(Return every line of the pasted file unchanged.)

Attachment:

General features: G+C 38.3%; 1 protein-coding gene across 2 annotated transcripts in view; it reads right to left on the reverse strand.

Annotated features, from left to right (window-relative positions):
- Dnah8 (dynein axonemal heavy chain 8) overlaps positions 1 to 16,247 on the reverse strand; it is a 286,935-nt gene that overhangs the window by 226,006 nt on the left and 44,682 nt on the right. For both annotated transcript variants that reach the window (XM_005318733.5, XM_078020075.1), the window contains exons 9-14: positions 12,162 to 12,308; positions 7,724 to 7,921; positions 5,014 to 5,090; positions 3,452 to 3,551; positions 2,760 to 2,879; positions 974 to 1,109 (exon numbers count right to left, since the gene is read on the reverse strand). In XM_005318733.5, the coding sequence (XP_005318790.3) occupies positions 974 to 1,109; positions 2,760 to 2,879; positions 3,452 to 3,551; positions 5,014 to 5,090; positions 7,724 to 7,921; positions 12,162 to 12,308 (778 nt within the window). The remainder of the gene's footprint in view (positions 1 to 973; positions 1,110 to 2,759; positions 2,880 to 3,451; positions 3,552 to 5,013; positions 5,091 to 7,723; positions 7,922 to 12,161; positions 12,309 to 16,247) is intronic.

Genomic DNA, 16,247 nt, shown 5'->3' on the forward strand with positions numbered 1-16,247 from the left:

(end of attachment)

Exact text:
General features: G+C 38.3%; 1 protein-coding gene across 2 annotated transcripts in view; it reads right to left on the reverse strand.

Annotated features, from left to right (window-relative positions):
- Dnah8 (dynein axonemal heavy chain 8) overlaps positions 1 to 16,247 on the reverse strand; it is a 286,935-nt gene that overhangs the window by 226,006 nt on the left and 44,682 nt on the right. For both annotated transcript variants that reach the window (XM_005318733.5, XM_078020075.1), the window contains exons 9-14: positions 12,162 to 12,308; positions 7,724 to 7,921; positions 5,014 to 5,090; positions 3,452 to 3,551; positions 2,760 to 2,879; positions 974 to 1,109 (exon numbers count right to left, since the gene is read on the reverse strand). In XM_005318733.5, the coding sequence (XP_005318790.3) occupies positions 974 to 1,109; positions 2,760 to 2,879; positions 3,452 to 3,551; positions 5,014 to 5,090; positions 7,724 to 7,921; positions 12,162 to 12,308 (778 nt within the window). The remainder of the gene's footprint in view (positions 1 to 973; positions 1,110 to 2,759; positions 2,880 to 3,451; positions 3,552 to 5,013; positions 5,091 to 7,723; positions 7,922 to 12,161; positions 12,309 to 16,247) is intronic.

Genomic DNA, 16,247 nt, shown 5'->3' on the forward strand with positions numbered 1-16,247 from the left: